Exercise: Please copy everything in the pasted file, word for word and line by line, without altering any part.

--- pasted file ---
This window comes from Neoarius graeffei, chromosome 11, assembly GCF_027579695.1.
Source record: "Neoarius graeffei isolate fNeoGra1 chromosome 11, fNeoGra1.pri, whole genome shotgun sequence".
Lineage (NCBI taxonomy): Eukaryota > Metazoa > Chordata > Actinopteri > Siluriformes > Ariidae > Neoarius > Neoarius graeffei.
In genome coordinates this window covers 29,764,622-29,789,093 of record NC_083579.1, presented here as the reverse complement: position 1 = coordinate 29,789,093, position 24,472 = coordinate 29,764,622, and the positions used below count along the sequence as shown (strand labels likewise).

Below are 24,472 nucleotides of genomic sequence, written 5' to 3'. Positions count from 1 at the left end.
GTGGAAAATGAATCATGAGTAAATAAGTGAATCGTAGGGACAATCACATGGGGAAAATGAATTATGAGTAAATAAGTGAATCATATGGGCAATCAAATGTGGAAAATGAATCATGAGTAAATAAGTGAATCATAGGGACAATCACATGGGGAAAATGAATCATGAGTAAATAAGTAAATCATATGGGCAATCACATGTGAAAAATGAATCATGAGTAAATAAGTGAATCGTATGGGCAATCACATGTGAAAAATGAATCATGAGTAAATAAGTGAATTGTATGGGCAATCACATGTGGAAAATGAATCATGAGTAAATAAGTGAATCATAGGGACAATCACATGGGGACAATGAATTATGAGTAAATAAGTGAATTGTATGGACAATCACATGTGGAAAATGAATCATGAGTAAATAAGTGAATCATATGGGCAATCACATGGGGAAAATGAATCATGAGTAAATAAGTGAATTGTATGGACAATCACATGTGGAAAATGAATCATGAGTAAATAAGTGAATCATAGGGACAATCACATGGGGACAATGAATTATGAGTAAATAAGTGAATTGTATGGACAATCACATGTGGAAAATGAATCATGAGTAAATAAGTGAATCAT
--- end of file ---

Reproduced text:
This window comes from Neoarius graeffei, chromosome 11, assembly GCF_027579695.1.
Source record: "Neoarius graeffei isolate fNeoGra1 chromosome 11, fNeoGra1.pri, whole genome shotgun sequence".
Lineage (NCBI taxonomy): Eukaryota > Metazoa > Chordata > Actinopteri > Siluriformes > Ariidae > Neoarius > Neoarius graeffei.
In genome coordinates this window covers 29,764,622-29,789,093 of record NC_083579.1, presented here as the reverse complement: position 1 = coordinate 29,789,093, position 24,472 = coordinate 29,764,622, and the positions used below count along the sequence as shown (strand labels likewise).

Below are 24,472 nucleotides of genomic sequence, written 5' to 3'. Positions count from 1 at the left end.
GTGGAAAATGAATCATGAGTAAATAAGTGAATCGTAGGGACAATCACATGGGGAAAATGAATTATGAGTAAATAAGTGAATCATATGGGCAATCAAATGTGGAAAATGAATCATGAGTAAATAAGTGAATCATAGGGACAATCACATGGGGAAAATGAATCATGAGTAAATAAGTAAATCATATGGGCAATCACATGTGAAAAATGAATCATGAGTAAATAAGTGAATCGTATGGGCAATCACATGTGAAAAATGAATCATGAGTAAATAAGTGAATTGTATGGGCAATCACATGTGGAAAATGAATCATGAGTAAATAAGTGAATCATAGGGACAATCACATGGGGACAATGAATTATGAGTAAATAAGTGAATTGTATGGACAATCACATGTGGAAAATGAATCATGAGTAAATAAGTGAATCATATGGGCAATCACATGGGGAAAATGAATCATGAGTAAATAAGTGAATTGTATGGACAATCACATGTGGAAAATGAATCATGAGTAAATAAGTGAATCATAGGGACAATCACATGGGGACAATGAATTATGAGTAAATAAGTGAATTGTATGGACAATCACATGTGGAAAATGAATCATGAGTAAATAAGTGAATCAT